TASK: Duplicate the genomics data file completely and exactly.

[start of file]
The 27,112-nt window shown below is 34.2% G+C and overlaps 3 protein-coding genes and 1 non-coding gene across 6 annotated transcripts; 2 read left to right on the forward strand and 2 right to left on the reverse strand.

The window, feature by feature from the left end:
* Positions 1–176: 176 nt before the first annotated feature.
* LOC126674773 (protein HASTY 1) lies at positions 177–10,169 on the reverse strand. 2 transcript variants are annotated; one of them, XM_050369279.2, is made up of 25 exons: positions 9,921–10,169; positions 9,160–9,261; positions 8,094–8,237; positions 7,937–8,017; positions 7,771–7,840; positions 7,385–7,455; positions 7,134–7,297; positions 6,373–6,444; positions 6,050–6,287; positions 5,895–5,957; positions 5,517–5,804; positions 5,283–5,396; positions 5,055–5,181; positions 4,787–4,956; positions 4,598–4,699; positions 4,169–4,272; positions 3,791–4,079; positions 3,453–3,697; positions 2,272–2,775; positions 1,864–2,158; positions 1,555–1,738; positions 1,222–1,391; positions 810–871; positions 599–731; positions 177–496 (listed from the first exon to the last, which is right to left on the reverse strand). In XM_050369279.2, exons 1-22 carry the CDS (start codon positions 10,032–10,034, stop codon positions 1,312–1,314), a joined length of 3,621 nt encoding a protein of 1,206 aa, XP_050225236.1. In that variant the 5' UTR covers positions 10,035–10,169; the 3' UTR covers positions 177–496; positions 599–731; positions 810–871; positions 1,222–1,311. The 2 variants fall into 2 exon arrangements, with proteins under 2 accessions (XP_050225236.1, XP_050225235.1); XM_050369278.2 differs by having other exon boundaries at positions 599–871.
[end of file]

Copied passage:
The 27,112-nt window shown below is 34.2% G+C and overlaps 3 protein-coding genes and 1 non-coding gene across 6 annotated transcripts; 2 read left to right on the forward strand and 2 right to left on the reverse strand.

The window, feature by feature from the left end:
* Positions 1–176: 176 nt before the first annotated feature.
* LOC126674773 (protein HASTY 1) lies at positions 177–10,169 on the reverse strand. 2 transcript variants are annotated; one of them, XM_050369279.2, is made up of 25 exons: positions 9,921–10,169; positions 9,160–9,261; positions 8,094–8,237; positions 7,937–8,017; positions 7,771–7,840; positions 7,385–7,455; positions 7,134–7,297; positions 6,373–6,444; positions 6,050–6,287; positions 5,895–5,957; positions 5,517–5,804; positions 5,283–5,396; positions 5,055–5,181; positions 4,787–4,956; positions 4,598–4,699; positions 4,169–4,272; positions 3,791–4,079; positions 3,453–3,697; positions 2,272–2,775; positions 1,864–2,158; positions 1,555–1,738; positions 1,222–1,391; positions 810–871; positions 599–731; positions 177–496 (listed from the first exon to the last, which is right to left on the reverse strand). In XM_050369279.2, exons 1-22 carry the CDS (start codon positions 10,032–10,034, stop codon positions 1,312–1,314), a joined length of 3,621 nt encoding a protein of 1,206 aa, XP_050225236.1. In that variant the 5' UTR covers positions 10,035–10,169; the 3' UTR covers positions 177–496; positions 599–731; positions 810–871; positions 1,222–1,311. The 2 variants fall into 2 exon arrangements, with proteins under 2 accessions (XP_050225236.1, XP_050225235.1); XM_050369278.2 differs by having other exon boundaries at positions 599–871.